Semiconductor Paradox

The iShares Semiconductor ETF (SOXX) has been in free fall since 2022, falling some 30%.  Metaverse favorite, Nividia (NVDA) was not immune to selling pressure and fell some 55% from the peak in December 2021 to the May 2022 low.  You can pick any of the big names from Advanced Micro Devices (AMD) to Intel Corporation (INTC) and they all have similar charts.

Wait, you say!  I thought there was a chip shortage and that’s why I can’t get my fancy new Ford Motor Company (F) Bronco.  Yes, there has been quite the paradox since chipmakers have been dropping even as demand stays strong.  

Surging yields and the cost of manufacturing have pushed some companies like Taiwan Semiconductor Manufacturing Company (TSM) to raise prices.  The fear has been that if the economy slows down, the demand for chips will too, or higher prices will deter future demand.

During the height of the pandemic, as more people spent time working from home, computer sales skyrocketed.  People spent stimulus money on crypto mining rigs and video game systems.  The supply chain and a volatile market didn’t help the situation.  The theory was that once the supply chain issue was fixed, supply would meet demand and that will cause prices to fall.  Then the growth stocks started to fall and pretty soon semiconductor companies were dragged down with the rest of the market and became one of the hardest-hit sectors.  

While companies like Peleton (PTON) have struggled in 2022 because investors feared people would pile back into work and their offsite gyms instead of beefing up their at-home gym equipment, semiconductors are a different story.  

More and more of the world needs microchips to run.  Everything from cell phones to vehicles uses chips and that demand isn’t going away anytime soon.  You’d be hard-pressed to go through your daily routine without interacting with something that uses a chip.  

Do you envision that changing over the next year or more?  Probably not, and that means you could be getting in on a depressed sector with long-term growth potential.  

The next hurdle for the sector is the expense they are incurring to build more localized chip fabrication plants in the US, China, Singapore, Israel, and other countries to reduce the supply chain risks they’ve been seeing the last couple of years.  There will also be the added expense of finding and training new hires.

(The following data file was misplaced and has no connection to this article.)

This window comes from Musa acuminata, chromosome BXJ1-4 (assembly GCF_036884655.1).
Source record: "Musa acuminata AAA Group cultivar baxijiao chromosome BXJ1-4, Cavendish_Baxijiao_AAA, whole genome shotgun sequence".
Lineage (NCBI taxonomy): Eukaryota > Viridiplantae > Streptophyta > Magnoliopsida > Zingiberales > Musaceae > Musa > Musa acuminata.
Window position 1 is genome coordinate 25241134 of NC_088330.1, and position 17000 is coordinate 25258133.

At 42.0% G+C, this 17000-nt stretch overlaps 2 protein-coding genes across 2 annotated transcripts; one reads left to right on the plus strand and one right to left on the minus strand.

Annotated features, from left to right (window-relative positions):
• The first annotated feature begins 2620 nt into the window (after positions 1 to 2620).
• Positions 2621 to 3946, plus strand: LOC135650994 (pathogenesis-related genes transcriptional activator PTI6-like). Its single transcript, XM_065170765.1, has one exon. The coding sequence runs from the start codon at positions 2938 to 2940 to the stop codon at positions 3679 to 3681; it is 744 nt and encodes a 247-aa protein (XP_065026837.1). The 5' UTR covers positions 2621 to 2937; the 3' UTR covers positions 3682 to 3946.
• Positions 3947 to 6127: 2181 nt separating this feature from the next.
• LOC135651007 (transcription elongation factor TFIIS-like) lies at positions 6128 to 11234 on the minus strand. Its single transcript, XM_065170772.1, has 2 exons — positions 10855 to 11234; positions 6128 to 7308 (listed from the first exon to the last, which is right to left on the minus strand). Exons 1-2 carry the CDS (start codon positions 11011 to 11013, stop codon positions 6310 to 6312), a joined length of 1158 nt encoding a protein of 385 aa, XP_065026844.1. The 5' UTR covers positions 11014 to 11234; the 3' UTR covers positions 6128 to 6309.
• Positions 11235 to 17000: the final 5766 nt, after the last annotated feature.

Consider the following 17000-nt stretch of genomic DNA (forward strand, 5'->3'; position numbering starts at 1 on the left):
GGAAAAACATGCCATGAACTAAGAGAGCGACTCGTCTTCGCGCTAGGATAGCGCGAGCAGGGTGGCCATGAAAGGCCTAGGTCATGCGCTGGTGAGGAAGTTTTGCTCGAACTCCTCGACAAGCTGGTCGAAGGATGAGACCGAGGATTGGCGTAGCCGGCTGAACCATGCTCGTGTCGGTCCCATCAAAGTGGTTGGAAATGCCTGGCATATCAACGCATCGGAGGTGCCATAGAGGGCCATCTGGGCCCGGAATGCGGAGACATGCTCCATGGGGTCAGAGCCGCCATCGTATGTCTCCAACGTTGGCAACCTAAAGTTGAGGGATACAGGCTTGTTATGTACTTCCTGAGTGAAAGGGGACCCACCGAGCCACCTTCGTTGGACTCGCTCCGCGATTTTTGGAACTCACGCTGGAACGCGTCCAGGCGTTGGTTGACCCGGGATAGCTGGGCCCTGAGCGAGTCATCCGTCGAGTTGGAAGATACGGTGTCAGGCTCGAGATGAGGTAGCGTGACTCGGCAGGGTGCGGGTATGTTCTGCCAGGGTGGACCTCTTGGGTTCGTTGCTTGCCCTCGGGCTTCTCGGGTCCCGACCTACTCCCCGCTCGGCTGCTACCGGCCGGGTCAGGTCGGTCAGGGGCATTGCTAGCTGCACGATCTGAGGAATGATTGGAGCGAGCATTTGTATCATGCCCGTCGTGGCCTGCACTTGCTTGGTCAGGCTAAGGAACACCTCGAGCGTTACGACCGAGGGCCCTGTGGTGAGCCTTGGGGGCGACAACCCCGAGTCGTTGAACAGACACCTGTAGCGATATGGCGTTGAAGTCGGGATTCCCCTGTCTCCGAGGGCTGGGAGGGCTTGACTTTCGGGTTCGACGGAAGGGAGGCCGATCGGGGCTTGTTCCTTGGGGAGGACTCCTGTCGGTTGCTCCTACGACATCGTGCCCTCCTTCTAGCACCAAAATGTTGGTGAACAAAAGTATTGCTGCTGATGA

Whether the Metaverse is the next catalyst of innovation or there’s another trend that takes over – maybe self-driving cars come first –  I’m willing to guess that microchips will be needed. 

One thing that we’ve seen is a reluctance of people to go back to the workplace, and as a result, companies are now investing more into cloud security, online collaboration platforms, and hybrid working environments where people can work anywhere.  This trend will continue and will only increase the need for chips.

Now, let’s take a look at a relative performance chart of the SOXX to the SP500 (SPX).  The SOXX is the top chart, with a short, medium, and long moving average.  The bottom chart is the percentage gain of SOXX to the SPX.

semiconductors

The chart is showing that SOXX was performing better than the SPX, but losing its ground since January, and finally started performing worse than the SP500 in April.  Both were trending down for months.  

On the lower chart, you can see that the SOXX relative performance to the SPX hit a bottom and has made higher highs and high lows over the past month, and even broke out of its downward trend line.  This means the SOXX is now outperforming the SP500.  

Back to the upper chart.  The price has broken through its short and medium moving average lines and is marching up to test the long-term moving average.  

I’m anticipating a move up to the red-dashed line, the 200-day exponential moving average.  Once around that level, I would expect to see some volatility as it tests the line, but if we can break out from there, we could see semiconductor stocks really take off from there.

It’s a depressed sector with upside potential.  

Today’s trade ideas are in the semiconductor industry.

Advanced Micro Devices (AMD) just broke above its 200-day exponential moving average (dashed red line) and has been in an uptrend since the beginning of May.  Since it just broke through the moving average, I wouldn’t be surprised to see more movement to the upside and have it come down to retest that line.  If it holds the 200-day, we could really see AMD pop.

semiconductors

Its current P/E ratio is 40.5 and the forward P/E is 21.73, suggesting that it is trading at a nice discount to forward earnings estimates. 

Nvidia (NVDA) is a stock that I own at $217.  If I liked it at $217, I certainly like it now at $195.  The stock tends to be rich in option premium for cash-secured puts, or jade lizards for you option traders out there.

I have traded it using the wheel strategy of selling puts, then covered calls and while the last couple of months weren’t fun, I’m in the stock for the long haul and will continue to sell calls to reduce my cost basis.  There is some near-term resistance at $210 to watch out for though, but NVDA should break through that line if the rest of the sector moves up.  

semiconductors

If you have any questions, comments, or anything we can help with, reach us at any time.

Jeff

Guest Writer, Filthy Rich, Dirt Poor

Editor, Wealthy Investor Society

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